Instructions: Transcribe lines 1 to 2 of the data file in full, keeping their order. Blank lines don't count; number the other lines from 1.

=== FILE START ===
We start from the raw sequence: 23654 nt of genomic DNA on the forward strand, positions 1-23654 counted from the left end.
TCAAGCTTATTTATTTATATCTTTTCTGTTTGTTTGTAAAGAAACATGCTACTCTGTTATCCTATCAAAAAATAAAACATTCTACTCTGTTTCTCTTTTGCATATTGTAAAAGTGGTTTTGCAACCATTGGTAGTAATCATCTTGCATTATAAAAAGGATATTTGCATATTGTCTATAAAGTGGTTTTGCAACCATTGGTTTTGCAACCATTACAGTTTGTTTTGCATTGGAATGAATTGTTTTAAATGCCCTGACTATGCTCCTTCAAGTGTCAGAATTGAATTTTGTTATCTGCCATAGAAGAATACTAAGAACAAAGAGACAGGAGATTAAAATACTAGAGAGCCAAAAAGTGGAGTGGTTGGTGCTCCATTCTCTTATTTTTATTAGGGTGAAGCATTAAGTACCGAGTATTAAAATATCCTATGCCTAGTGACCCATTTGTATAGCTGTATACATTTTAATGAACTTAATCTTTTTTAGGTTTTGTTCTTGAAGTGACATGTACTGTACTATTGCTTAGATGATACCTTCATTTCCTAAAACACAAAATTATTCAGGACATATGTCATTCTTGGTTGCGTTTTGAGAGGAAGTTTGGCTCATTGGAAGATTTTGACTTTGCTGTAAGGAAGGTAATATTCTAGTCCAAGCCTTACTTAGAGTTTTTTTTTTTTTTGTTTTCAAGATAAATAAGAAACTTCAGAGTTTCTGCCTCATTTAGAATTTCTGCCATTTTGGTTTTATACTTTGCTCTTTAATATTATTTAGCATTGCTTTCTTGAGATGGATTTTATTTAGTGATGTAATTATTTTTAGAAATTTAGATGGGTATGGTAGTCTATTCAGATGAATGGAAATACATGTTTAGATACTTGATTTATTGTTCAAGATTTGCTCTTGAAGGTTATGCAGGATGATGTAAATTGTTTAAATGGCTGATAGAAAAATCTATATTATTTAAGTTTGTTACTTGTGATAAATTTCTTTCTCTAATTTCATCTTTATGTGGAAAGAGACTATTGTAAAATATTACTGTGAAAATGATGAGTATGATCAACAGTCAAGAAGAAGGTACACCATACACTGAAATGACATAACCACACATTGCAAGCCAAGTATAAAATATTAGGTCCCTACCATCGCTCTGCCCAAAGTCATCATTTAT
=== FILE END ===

We start from the raw sequence: 23654 nt of genomic DNA on the forward strand, positions 1-23654 counted from the left end.
TCAAGCTTATTTATTTATATCTTTTCTGTTTGTTTGTAAAGAAACATGCTACTCTGTTATCCTATCAAAAAATAAAACATTCTACTCTGTTTCTCTTTTGCATATTGTAAAAGTGGTTTTGCAACCATTGGTAGTAATCATCTTGCATTATAAAAAGGATATTTGCATATTGTCTATAAAGTGGTTTTGCAACCATTGGTTTTGCAACCATTACAGTTTGTTTTGCATTGGAATGAATTGTTTTAAATGCCCTGACTATGCTCCTTCAAGTGTCAGAATTGAATTTTGTTATCTGCCATAGAAGAATACTAAGAACAAAGAGACAGGAGATTAAAATACTAGAGAGCCAAAAAGTGGAGTGGTTGGTGCTCCATTCTCTTATTTTTATTAGGGTGAAGCATTAAGTACCGAGTATTAAAATATCCTATGCCTAGTGACCCATTTGTATAGCTGTATACATTTTAATGAACTTAATCTTTTTTAGGTTTTGTTCTTGAAGTGACATGTACTGTACTATTGCTTAGATGATACCTTCATTTCCTAAAACACAAAATTATTCAGGACATATGTCATTCTTGGTTGCGTTTTGAGAGGAAGTTTGGCTCATTGGAAGATTTTGACTTTGCTGTAAGGAAGGTAATATTCTAGTCCAAGCCTTACTTAGAGTTTTTTTTTTTTTTGTTTTCAAGATAAATAAGAAACTTCAGAGTTTCTGCCTCATTTAGAATTTCTGCCATTTTGGTTTTATACTTTGCTCTTTAATATTATTTAGCATTGCTTTCTTGAGATGGATTTTATTTAGTGATGTAATTATTTTTAGAAATTTAGATGGGTATGGTAGTCTATTCAGATGAATGGAAATACATGTTTAGATACTTGATTTATTGTTCAAGATTTGCTCTTGAAGGTTATGCAGGATGATGTAAATTGTTTAAATGGCTGATAGAAAAATCTATATTATTTAAGTTTGTTACTTGTGATAAATTTCTTTCTCTAATTTCATCTTTATGTGGAAAGAGACTATTGTAAAATATTACTGTGAAAATGATGAGTATGATCAACAGTCAAGAAGAAGGTACACCATACACTGAAATGACATAACCACACATTGCAAGCCAAGTATAAAATATTAGGTCCCTACCATCGCTCTGCCCAAAGTCATCATTTAT